Official ethics report accuses congressman Alex Mooney of using official staff for personal errands

The Office of Congressional Ethics released a report on Monday that accuses West Virginia Rep. Alex Mooney (R) of several possible ethics violations, including using his official staff to run personal errands like driving him to his children’s sporting events and walking the family dog.

The report says Mooney may have “accepted a free or below-market-value trip to Aruba,” misused taxpayer funds, and used staff for campaign work and “personal errands.” Additionally, the report shows Mooney may also have “withheld, concealed, or falsified” information turned over to the ethics office during the course of the investigation.

In the 54-page document, OCE outlines several instances in which his congressional staffers were asked to perform duties that are unrelated to his office, such as babysitting Mooney’s children, walking his dog, and chauffeuring Mooney’s children to and from school. A former staffer said they had driven Mooney to and from his son’s basketball game one afternoon, trekking over 250 miles for the non-work related trip from Washington, DC, to Richmond, Virginia.

Congressional ethics rules state staffers are not to be used to perform personal errands or duties for congressional representatives, and can only perform “legitimate, official activity” during work hours. The report shows Mooney’s staff were consistently asked to complete campaign activity for Mooney while on the clock as congressional staffers.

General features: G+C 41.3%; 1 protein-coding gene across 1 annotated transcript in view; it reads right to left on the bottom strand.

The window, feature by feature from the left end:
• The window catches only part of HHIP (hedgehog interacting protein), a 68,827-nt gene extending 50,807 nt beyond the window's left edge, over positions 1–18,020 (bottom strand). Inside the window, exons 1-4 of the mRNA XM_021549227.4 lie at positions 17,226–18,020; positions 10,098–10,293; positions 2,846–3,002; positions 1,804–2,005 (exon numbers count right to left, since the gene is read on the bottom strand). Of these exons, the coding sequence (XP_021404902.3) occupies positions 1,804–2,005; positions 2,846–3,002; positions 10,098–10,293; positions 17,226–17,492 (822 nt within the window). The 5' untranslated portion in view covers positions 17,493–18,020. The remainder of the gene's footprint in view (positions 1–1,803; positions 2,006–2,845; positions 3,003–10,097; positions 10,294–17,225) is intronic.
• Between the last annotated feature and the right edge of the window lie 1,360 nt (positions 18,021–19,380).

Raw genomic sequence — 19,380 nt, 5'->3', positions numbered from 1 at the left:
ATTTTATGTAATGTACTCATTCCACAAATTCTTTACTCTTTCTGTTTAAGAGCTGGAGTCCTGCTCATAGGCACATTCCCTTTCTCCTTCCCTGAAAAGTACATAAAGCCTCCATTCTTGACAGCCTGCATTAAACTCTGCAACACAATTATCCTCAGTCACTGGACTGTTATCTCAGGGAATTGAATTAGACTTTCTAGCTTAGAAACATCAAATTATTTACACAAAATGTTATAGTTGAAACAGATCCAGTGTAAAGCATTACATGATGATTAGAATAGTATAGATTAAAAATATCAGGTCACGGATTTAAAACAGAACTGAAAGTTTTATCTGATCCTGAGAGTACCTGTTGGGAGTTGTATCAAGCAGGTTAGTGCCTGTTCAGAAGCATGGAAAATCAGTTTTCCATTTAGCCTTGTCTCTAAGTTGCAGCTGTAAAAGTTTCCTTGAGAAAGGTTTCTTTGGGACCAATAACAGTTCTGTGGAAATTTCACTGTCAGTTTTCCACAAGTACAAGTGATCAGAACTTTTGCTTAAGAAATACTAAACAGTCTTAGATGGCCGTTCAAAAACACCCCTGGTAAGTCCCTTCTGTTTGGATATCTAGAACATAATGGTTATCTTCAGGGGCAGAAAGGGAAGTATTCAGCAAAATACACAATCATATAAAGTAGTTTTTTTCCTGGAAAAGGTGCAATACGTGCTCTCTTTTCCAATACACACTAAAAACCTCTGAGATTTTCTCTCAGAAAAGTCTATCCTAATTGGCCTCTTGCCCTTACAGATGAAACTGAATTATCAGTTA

Mooney won his primary against Rep. David McKinley (R-WV) this week after receiving an endorsement from former president Donald Trump. Mooney credited Trump for his win. “Donald Trump loves West Virginia and West Virginia loves Donald Trump,” Mooney told supporters after winning on Tuesday. Mooney will face off against Barry Wendell in November.




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Laura is a freelance writer out of Maryland and a mom of three. Her background is in political science and international relations, and she has been doing political writing and editing for 17 years. Laura has also written parenting pieces for the Today Show and is currently working on writing a collection of remarkable true stories about normal people. She writes for FBA because unbiased news is vital to unity, and readers deserve the facts free of opinion.

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